India : The Financial Reporting Standard used in India is the Indian Accounting Standards and compliant with IFRS standards according to the board. IFRS standards are not required for financial reporting in local Indian companies and are not officially committed to IFRS standards. Ind AS and IFRS differ in various aspects. India items include balance sheet, profit and loss statement, cash flow statement, equity variance statement, statement of financial statements and disclosure of accounting policies. In contrast, IFRS financial statements components include a statement of financial position, a profit and loss statement, a variance in the equity statement for a period of time and a statement of cash flows for a period. While India does not have a specific balance sheet and only includes guidelines, IFRS has appropriate guidance regarding the format of the balance and requires the entity to represent liabilities and assets and classify them as current or non-current assets (ICAI, 2020)

While India does not have a specific income or loss statement format and includes only guidelines, IFRS includes two types of presentation: single-format format or double-format format. One statement contains only profit and loss but two statements include the classification of various income statement items such as operating and non-operating expenses, gains and losses. India also differs from IFRS in terms of accounting policies and variations in accounting estimates. India allows for variance in accounting policy in the case of a different accounting policy as required by law, adhering to accounting standards, if it is subject to changes that may result in a financial statement. IFRS IAS 8 states that variance in accounting policy can be made in two cases which means that it is mandatory for IFRS, resulting in an appropriate financial statement relating to the current financial position of the entity. India requires that the amounts reported are the same as those included in the financial statements. IFRS requires an entity to analyze the nature of a functional currency

Therefore, GIC should take into account this diversity as it expands the international market of Singapore and India. This will help to create a more accurate financial statement and a more accurate comparison of financial performance.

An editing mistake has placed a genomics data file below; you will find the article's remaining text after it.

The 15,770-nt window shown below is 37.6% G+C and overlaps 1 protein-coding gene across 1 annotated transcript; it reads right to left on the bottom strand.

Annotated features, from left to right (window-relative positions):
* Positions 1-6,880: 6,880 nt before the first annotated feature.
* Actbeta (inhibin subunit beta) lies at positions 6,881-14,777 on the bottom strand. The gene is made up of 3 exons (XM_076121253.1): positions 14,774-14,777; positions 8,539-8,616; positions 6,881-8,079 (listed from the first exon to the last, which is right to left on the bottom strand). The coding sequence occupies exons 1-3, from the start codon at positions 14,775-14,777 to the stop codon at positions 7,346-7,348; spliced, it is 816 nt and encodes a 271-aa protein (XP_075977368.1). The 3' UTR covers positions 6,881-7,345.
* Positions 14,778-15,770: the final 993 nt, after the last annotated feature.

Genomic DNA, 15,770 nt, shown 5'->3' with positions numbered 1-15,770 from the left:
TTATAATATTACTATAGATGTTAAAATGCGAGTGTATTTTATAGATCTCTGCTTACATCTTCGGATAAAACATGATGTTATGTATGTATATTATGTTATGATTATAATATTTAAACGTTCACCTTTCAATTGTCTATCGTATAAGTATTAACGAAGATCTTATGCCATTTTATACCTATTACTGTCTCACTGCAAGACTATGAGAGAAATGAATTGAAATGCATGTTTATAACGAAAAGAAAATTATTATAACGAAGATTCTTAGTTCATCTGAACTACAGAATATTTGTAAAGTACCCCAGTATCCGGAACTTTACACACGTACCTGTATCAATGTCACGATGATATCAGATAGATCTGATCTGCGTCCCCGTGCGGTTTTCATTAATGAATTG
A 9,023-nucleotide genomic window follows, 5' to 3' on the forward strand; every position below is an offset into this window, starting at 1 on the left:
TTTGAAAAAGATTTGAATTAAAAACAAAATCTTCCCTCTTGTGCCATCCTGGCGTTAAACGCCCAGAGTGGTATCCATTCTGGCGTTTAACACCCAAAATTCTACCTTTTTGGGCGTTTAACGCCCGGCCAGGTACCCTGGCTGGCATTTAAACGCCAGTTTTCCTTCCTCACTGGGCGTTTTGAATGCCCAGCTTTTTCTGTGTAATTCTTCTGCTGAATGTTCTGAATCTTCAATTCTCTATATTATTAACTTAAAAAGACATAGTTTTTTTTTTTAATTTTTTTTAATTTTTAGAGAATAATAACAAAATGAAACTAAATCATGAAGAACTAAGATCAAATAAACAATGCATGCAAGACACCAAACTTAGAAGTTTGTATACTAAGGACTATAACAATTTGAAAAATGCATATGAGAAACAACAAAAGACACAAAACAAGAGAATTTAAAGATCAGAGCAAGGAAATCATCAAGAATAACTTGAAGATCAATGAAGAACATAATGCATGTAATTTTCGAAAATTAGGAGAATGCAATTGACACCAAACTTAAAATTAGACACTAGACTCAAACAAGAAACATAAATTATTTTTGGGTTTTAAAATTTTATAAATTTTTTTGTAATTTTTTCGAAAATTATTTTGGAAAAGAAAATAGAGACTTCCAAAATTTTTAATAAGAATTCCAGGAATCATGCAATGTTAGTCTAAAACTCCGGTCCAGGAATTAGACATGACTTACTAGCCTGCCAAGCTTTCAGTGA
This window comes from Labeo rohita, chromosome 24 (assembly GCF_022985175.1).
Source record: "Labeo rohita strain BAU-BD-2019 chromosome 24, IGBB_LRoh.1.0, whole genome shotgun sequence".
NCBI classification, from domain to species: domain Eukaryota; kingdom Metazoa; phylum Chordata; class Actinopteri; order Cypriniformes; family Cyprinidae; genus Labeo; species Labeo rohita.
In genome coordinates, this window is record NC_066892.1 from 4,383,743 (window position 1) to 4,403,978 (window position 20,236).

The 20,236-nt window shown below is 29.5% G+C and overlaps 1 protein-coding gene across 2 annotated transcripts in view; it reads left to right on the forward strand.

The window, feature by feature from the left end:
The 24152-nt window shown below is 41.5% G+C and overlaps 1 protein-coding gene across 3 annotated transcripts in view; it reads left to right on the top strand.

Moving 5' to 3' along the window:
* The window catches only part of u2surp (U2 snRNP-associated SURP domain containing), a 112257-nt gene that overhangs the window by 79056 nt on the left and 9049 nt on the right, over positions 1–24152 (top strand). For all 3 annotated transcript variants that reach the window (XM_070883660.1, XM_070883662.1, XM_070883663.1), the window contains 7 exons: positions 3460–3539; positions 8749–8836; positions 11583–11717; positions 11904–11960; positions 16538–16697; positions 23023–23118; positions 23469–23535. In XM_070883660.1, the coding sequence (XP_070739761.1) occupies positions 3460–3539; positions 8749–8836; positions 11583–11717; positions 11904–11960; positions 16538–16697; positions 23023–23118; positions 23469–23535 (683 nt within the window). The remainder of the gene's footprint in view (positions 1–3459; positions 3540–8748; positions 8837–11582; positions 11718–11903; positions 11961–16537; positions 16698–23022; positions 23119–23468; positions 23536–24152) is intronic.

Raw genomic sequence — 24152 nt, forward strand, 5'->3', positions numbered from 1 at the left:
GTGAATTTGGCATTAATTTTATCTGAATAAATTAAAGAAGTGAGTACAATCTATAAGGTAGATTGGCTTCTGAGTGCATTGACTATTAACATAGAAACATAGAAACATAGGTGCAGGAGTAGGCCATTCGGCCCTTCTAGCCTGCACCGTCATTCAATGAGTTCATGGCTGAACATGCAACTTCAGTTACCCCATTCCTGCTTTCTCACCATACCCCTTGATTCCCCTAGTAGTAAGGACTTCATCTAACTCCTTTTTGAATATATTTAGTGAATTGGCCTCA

Conclusion:

The inclusion of financial reporting standards helps to increase the visibility of financial reporting globally. The adoption of international financial reporting standards is essential in facilitating cross-border transactions and ensuring free international flow of funds. IFRS acts as a common international language and helps to conduct business across international borders by creating comprehensible and comparable accounts. It is the result of the rise of overseas stocks and is important for companies like GIC operating in various countries.

References:

1. IFRS (2018) Conceptual framework for financial reporting [Online] Accessed from: https://www.ifrs.org/-/media/project/conceptual-framework/fact-sheet-project-summary-and-feedback-statement/conceptual-framework-project-summary.pdf [Accessed on: 4th November 2020]

2. Amidu (2017) 7 advantages of IFRS and IAS [Online] Accessed from: https://medium.com/@amiduedson/7-advantages-of-ifrs-and-ias-3f7118820183 [Accessed on: 4th November 2020]

3. GMS (2018) Singapore Accounting Standards [Online] Accessed from: https://www.guidemesingapore.com/business-guides/taxation-and-accounting/accounting-standards/singapore-accounting-standards#:~:text=In%20Singapore%2C%20accounting%20standards%20are,principals%20of%20Singapore%20accounting%20standards . [Accessed on: 4th November 2020]

4. IFRS (2020) India [Online] Accessed from: https://www.ifrs.org/use-around-the-world/use-of-ifrs-standards-by-jurisdiction/india/ [Accessed on: 5th November 2020]

5. IAS Plus (2020) Financial reporting framework in the Sultanate of Oman [Online] Accessed from: https://www.iasplus.com/en/jurisdictions/asia/oman [Accessed on: 6th November 2020]